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Quake Watch 2012

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posted on Jul, 20 2012 @ 04:12 AM
reply to post by DonaldD

All The Volcano Webcams Of The World

Ruapehu and Ngauruhoe (Tongariro)

Ngauruhoe (Tongariro)

posted on Jul, 20 2012 @ 01:48 PM
reply to post by DonaldD

I mentioned the first swarm of 11/12/13 July UTC here
I counted 31 quakes in the 19/20 July UTC swarm.

probably too cold and covered in snow anyway, but not a good time to do the Tongariro Crossing walk

Where these are happening on the north flank there are already steam vents.

I think you are getting your volcano's mixed up though

Originally posted by DonaldD
Tongariro last erupted on June 10. 1886. Approximately 1 and 2 cubic km of basaltic lava erupted from its fissure, destroying its pre-existing dome complex over a length of 8km and extended a further 9km to the SW. The eruption sadly destroyed the famous pink and white terraces, at Rotomahana. The eruption also killed about 120 people and spread ash over an area of over 10000 square kilometers.

Thats about Tarawera, 130km to the north.

Tongariro is a Volcanic Complex, not just a single volcano.
Ngarahoe is the youngest part of Tongariro, last eruption 1977. (I remember that, driving the Desert Rd Auckland to Wellington and seeing the cone smoking)
The last activity on Tongariro north flank (Ketetahi) itself was 1927 VE1, Red Crater 1926 VE2

Best interactive map I have at the moment is the 30 Day NZ
here it is set on Tongariro

I'll do a page on it at eqarchives when I get some time, split the timelines etc

Bit of a disturbance down east of Cape Farewell too at the same time
edit on 20-7-2012 by muzzy because: jumped a page so I added "reply to" DonaldD at the top for clarity

posted on Jul, 20 2012 @ 02:35 PM
Geonet Rapid not doing such a good job on this Tongariro swarm

only showing 23 of the 31 that the main preliminary database have.
Geonet Rapid mapped

I've done some cross matching over the last few weeks, confirmed results are poor.
They may show in a month or so.
I'll keep archiving the data anyway, Geonet Rapid is pretty easy, the time is already set out yyyy/mm/dd hh/mm/ss format so that saves time on Excel.

posted on Jul, 20 2012 @ 08:16 PM
Another 7 quakes in the swarm since I posted the last map.
Just popped home for lunch, be back in a couple of hours and do the update.

posted on Jul, 21 2012 @ 01:48 AM
here ya go Mt. Tongariro Swarm
7 maps and the list
pretty colours, lots of numbers, mostly aqua and green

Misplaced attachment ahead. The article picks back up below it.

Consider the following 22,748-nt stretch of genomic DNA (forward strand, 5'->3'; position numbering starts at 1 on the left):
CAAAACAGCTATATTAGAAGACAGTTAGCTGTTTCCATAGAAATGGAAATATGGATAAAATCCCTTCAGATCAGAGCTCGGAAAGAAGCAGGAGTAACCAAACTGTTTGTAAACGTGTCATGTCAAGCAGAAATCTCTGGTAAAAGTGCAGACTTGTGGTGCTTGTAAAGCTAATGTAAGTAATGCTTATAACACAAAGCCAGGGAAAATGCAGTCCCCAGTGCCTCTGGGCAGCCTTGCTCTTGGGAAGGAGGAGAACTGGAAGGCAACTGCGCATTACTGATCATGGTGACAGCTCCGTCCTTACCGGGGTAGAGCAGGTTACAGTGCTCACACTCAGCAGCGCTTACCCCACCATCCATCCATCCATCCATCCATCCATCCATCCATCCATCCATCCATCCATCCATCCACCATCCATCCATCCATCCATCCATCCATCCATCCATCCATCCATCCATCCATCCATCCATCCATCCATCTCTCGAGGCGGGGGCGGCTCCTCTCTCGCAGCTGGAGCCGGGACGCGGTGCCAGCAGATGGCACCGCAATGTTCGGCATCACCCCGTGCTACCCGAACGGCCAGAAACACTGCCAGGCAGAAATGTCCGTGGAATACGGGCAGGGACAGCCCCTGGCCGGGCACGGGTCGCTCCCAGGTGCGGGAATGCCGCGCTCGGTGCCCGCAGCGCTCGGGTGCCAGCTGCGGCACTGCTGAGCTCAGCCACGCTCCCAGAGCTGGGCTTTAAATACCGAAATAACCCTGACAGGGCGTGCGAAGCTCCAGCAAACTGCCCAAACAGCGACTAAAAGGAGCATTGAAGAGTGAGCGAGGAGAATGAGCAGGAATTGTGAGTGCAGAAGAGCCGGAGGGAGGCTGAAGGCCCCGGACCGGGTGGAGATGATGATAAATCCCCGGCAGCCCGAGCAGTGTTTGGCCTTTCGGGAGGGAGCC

My thoughts are that this will fizzle away, although the magnitudes have gone up to the low 2's they have spread away NW towards Lake Roto-aira (a location well known for its own swarms of micro quakes)
If the mags go up to the 3's and 4's then something might blow.
Will update again in the morning.

posted on Jul, 21 2012 @ 01:49 AM
Meanwhile ...........

Reference Number 3742111
Universal Time July 21 2012 at 4:54
NZ Standard Time Saturday, July 21 2012 at 4:54 pm
Latitude, Longitude 37.71°S, 179.97°W
Focal Depth 12 km
Richter magnitude 5.8
Region NE of New Zealand
140 km east of Tikitiki
150 km east of Te Araroa
150 km east of Ruatoria
210 km north-east of Gisborne
480 km east of Auckland

IRIS URZ HH2 graph
edit on 21-7-2012 by muzzy because: (no reason given)

posted on Jul, 21 2012 @ 02:15 AM
Magnitude 4.9 - JIANGSU, CHINA
2012 July 20 12:11:52 UTC

Over 50 aftershocks detected after E China quake
Updated: 2012-07-21 13:16:00

NANJING, July 21 (Xinhua) -- A total of 53 aftershocks have been detected as of 7:30 a.m. Saturday after a 4.9-magnitude earthquake jolted east China's city of Yangzhou Friday night, local officials said.

Most of the aftershocks were of a lower scale, with only four measuring between 3- to 4-magnitude, said Zhang Zhenya, deputy director and spokesman for the Jiangsu provincial earthquake bureau.

Seismic experts predict that a devastating earthquake is unlikely to occur, according to Zhang.

Friday's earthquake hit Yangzhou at 8:11 p.m., according to the China Earthquake Networks Center.

The quake left one person dead and another slightly injured as of Saturday noon, Zhang said.

posted on Jul, 21 2012 @ 02:32 AM
Calafornia doing some "rockin" and "rollin" in the last few hours....has anyone felt anything.

posted on Jul, 21 2012 @ 02:40 AM
dont worry...just saw the thread thats been started.

posted on Jul, 21 2012 @ 02:22 PM

Originally posted by muzzy
Meanwhile ...........

Reference Number 3742111
Universal Time July 21 2012 at 4:54
NZ Standard Time Saturday, July 21 2012 at 4:54 pm
Latitude, Longitude 37.71°S, 179.97°W